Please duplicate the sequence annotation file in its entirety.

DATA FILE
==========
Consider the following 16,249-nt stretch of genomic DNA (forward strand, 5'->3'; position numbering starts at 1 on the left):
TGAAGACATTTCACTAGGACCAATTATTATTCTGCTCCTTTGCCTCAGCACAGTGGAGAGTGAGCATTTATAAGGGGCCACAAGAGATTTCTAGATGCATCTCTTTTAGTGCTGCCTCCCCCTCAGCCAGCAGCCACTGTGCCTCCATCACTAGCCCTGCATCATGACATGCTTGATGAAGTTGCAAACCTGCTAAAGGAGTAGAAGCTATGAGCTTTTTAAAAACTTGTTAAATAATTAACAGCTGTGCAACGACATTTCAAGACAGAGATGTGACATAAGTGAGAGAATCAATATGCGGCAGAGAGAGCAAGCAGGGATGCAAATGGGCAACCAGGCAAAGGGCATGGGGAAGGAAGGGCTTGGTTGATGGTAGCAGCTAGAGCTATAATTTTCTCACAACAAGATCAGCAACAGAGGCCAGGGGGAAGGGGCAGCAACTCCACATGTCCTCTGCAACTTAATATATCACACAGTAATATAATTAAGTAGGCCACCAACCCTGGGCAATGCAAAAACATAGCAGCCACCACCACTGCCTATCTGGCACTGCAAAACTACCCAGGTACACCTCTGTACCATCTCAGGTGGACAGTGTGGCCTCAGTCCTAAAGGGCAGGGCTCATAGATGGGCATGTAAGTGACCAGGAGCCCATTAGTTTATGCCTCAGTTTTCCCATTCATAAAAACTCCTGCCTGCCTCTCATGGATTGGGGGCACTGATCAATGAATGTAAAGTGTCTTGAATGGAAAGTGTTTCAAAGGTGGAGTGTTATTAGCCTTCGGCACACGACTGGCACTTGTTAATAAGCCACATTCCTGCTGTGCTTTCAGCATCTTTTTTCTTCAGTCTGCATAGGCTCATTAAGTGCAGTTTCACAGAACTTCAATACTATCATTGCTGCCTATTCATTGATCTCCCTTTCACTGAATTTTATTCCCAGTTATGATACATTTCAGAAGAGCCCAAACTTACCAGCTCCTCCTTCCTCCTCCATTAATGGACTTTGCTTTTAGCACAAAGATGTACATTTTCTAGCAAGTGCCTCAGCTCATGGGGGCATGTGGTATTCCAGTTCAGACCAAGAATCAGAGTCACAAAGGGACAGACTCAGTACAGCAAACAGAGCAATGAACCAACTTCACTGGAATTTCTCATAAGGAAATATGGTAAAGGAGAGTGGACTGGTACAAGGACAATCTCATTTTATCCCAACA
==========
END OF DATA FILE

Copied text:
Consider the following 16,249-nt stretch of genomic DNA (forward strand, 5'->3'; position numbering starts at 1 on the left):
TGAAGACATTTCACTAGGACCAATTATTATTCTGCTCCTTTGCCTCAGCACAGTGGAGAGTGAGCATTTATAAGGGGCCACAAGAGATTTCTAGATGCATCTCTTTTAGTGCTGCCTCCCCCTCAGCCAGCAGCCACTGTGCCTCCATCACTAGCCCTGCATCATGACATGCTTGATGAAGTTGCAAACCTGCTAAAGGAGTAGAAGCTATGAGCTTTTTAAAAACTTGTTAAATAATTAACAGCTGTGCAACGACATTTCAAGACAGAGATGTGACATAAGTGAGAGAATCAATATGCGGCAGAGAGAGCAAGCAGGGATGCAAATGGGCAACCAGGCAAAGGGCATGGGGAAGGAAGGGCTTGGTTGATGGTAGCAGCTAGAGCTATAATTTTCTCACAACAAGATCAGCAACAGAGGCCAGGGGGAAGGGGCAGCAACTCCACATGTCCTCTGCAACTTAATATATCACACAGTAATATAATTAAGTAGGCCACCAACCCTGGGCAATGCAAAAACATAGCAGCCACCACCACTGCCTATCTGGCACTGCAAAACTACCCAGGTACACCTCTGTACCATCTCAGGTGGACAGTGTGGCCTCAGTCCTAAAGGGCAGGGCTCATAGATGGGCATGTAAGTGACCAGGAGCCCATTAGTTTATGCCTCAGTTTTCCCATTCATAAAAACTCCTGCCTGCCTCTCATGGATTGGGGGCACTGATCAATGAATGTAAAGTGTCTTGAATGGAAAGTGTTTCAAAGGTGGAGTGTTATTAGCCTTCGGCACACGACTGGCACTTGTTAATAAGCCACATTCCTGCTGTGCTTTCAGCATCTTTTTTCTTCAGTCTGCATAGGCTCATTAAGTGCAGTTTCACAGAACTTCAATACTATCATTGCTGCCTATTCATTGATCTCCCTTTCACTGAATTTTATTCCCAGTTATGATACATTTCAGAAGAGCCCAAACTTACCAGCTCCTCCTTCCTCCTCCATTAATGGACTTTGCTTTTAGCACAAAGATGTACATTTTCTAGCAAGTGCCTCAGCTCATGGGGGCATGTGGTATTCCAGTTCAGACCAAGAATCAGAGTCACAAAGGGACAGACTCAGTACAGCAAACAGAGCAATGAACCAACTTCACTGGAATTTCTCATAAGGAAATATGGTAAAGGAGAGTGGACTGGTACAAGGACAATCTCATTTTATCCCAACA